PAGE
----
Historical Evolution of British Politics
Political Beliefs & Values
“Politics of Protest”
Collective Consensus
Category: policypolicy

The Environment of Politics


The Environment of Politics
One Crown but five nations
– United Kingdom
Great Britain and Ireland created in 1801.
Great Britain, the principal part of the UK was
divided into England, Scotland and Wales.
– Wales
– Scotland
– Northern Ireland
The remainder of Ireland rebelled
against the Crown in 1916 and a separate
Irish state with its capital in Dublin was
recognized in 1921.


British Empire
– Antigua and Australia to Zambia and Zimbabwe
differ from each other in many ways including
their commitment to democracy.
Special relationship with U.S.
Britain’s world position has declined
European Community (1957) now the EU
– Britain did not join until 1973.
– Created more policy challenges: beer in metric
units or a British pint


A union: a political system having only one
source of authority, the British Parliament.
National identity – UK is a multinational state.
Historically, Scotland and Wales have been
governed by British Cabinet ministers
accountable to the Westminster Parliament.


In May, 1999, a Scottish Parliament with powers to
legislate, tax, and spend was first elected to sit in
129 seat Parliament
Mixed system: first pas the post and
proportional ballots.
Welsh Parliament (1999)
60 seat Welsh Assembly; Mixed system
Northern Ireland is the most un-English part of the
Formally a secular polity
National identity questions: Catholics and
In turmoil since 1968; IRA
British policy in Northern Ireland erratic
Good Friday Agreement

5. Historical Evolution of British Politics

Magna Carta(1215) – King John
agreed to consult the nobles before he
made important decisions, in
particular regarding taxes.
Limited government – restrictions on
the monarch began with the Magna


English Civil War (1640s) – civil war between
the supporters of King Charles I and Parliament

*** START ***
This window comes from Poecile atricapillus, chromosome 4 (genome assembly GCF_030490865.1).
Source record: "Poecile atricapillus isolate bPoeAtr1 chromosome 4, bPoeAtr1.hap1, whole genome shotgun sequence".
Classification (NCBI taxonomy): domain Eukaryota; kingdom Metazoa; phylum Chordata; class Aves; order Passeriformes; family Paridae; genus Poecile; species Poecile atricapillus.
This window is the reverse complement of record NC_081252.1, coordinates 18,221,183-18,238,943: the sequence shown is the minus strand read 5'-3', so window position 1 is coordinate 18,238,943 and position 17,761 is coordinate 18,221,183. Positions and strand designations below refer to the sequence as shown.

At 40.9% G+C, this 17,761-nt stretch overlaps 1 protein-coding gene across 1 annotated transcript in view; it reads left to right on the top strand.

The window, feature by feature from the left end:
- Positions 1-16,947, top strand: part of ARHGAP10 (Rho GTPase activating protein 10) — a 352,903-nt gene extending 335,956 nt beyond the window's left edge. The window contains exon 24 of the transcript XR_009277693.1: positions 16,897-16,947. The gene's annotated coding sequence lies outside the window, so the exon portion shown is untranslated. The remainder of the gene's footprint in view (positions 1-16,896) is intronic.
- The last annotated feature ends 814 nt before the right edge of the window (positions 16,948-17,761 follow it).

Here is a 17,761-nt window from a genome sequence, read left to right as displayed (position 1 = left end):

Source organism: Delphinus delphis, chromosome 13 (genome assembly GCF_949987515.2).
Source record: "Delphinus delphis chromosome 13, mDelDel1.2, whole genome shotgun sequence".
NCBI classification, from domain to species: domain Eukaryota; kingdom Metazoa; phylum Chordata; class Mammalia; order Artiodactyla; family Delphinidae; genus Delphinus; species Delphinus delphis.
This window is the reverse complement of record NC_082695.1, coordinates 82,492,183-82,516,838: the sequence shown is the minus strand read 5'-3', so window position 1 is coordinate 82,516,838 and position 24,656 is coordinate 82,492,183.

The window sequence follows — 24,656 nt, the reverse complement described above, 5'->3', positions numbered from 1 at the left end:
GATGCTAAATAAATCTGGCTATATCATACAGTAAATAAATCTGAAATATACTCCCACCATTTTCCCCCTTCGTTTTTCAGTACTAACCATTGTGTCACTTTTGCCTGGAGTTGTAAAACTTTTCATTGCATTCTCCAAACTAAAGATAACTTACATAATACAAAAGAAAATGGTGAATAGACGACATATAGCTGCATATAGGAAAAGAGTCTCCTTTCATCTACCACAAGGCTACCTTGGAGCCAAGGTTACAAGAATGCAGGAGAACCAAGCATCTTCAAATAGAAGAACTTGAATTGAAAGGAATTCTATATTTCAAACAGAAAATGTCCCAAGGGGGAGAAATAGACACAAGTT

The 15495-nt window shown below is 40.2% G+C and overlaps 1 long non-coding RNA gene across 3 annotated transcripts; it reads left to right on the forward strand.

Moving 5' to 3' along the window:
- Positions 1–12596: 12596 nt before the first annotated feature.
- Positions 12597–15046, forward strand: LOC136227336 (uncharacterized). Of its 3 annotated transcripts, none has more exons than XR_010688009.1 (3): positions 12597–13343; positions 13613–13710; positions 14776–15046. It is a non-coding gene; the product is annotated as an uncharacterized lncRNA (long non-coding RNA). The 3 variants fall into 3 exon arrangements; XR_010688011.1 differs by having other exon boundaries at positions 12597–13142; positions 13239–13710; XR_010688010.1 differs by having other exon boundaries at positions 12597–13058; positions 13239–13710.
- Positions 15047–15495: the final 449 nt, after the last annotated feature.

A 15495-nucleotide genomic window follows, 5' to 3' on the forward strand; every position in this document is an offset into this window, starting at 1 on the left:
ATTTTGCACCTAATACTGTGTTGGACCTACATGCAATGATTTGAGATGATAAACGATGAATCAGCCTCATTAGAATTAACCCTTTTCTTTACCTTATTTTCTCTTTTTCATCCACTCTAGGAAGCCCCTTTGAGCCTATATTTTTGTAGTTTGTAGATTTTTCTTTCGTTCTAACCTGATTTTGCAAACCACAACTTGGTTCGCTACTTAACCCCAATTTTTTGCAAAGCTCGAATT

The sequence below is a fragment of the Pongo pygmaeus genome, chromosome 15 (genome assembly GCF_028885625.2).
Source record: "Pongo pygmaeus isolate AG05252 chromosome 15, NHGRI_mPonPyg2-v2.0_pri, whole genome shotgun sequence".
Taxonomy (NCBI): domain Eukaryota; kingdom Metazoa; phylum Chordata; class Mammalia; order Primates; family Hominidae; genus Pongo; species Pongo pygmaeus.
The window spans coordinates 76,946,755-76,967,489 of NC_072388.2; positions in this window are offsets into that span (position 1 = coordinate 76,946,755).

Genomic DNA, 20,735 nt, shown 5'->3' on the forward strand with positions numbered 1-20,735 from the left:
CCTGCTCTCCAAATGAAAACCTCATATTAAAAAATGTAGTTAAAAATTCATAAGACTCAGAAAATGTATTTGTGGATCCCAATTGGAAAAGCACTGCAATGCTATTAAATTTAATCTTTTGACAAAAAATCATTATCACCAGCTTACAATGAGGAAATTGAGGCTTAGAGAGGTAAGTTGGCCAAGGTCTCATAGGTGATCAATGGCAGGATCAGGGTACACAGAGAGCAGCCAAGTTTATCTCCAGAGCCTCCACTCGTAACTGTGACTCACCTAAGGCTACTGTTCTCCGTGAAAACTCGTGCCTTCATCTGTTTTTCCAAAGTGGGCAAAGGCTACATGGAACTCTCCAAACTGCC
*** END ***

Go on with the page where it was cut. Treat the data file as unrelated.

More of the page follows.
Roundheads won, Charles I is executed
Oliver Cromwell leads during this time until
Parliament reinstates the monarch (Charles II)
The Glorious Revolution (1688) – officially
established Parliament as the ruling body of Great
Britain. The agreement signed between William &
Mary and Parliament was known as the Bill of


Industrial Revolution
– Great Britain evolves from feudal society to
one dominated by colonial mercantilism
– Imperialism
– Trade


Country Biography
Population: 59.6 million
Territory: 94,525 sq.
Year of Independence:
12th century
Constitution: unwritten;
partly statutes, partly
common law and practice
Head of State: Queen
Elizabeth II
Head of Government:
Prime Minister Gordon
Language: English, plus
about 600,000 who
regularly speak Welsh and
60,000 who speak the
Scottish form of Gaelic
Anglican: 26.1 million
Roman Catholic: 5.7 million
Presbyterian: 2.6 million
Methodist: 1.3 million
Other Christian: 2.6 million
Muslim: 1.5 million
Hindu: 500,000
Sikh: 330,000
Jewish: 260,000
Other: 300,000
No religion: 8.6 million
Did not state a religion: 4.4

9. Political Beliefs & Values

Political Beliefs & Values
Through 1960s British political culture
characterized by:
– Trust
– Deference to authority and competence
– Pragmatism
– Harmony
– High voter participation

10. “Politics of Protest”

1970s and beyond: altered views
– Less supportive of collective consensus
– Support for free market economy
– Decreasing support for labor unions
– Increased violence in Northern Ireland
– Thatcherism
– New Labour (Third Way)


Representation of the People Act of
1884: electorate is further expanded to
make sure that majority of electorate is
working class
Women’s Suffrage: all women over the
age of 28 and all men over 21 granted the
right to vote in 1918. By 1928, all women
over 21 allowed to vote.

12. Collective Consensus

Began during WWII with Churchill’s
emphasis on putting class differences aside
in order to work together to defeat Germany
Churchill headed an all-party coalition
government during WWII (He was
originally elected as a Conservative)
The spirit of collective consensus continued
beyond the war well into the 1960s.


Both Labour and Conservative parties
supported the development of the modern
welfare system.
Beveridge Report – adopted by both
parties during the war made all citizens
eligible for health, unemployment, pension,
and other welfare benefits.
National Health Service (1948) – created
under the leadership of the Labour Party
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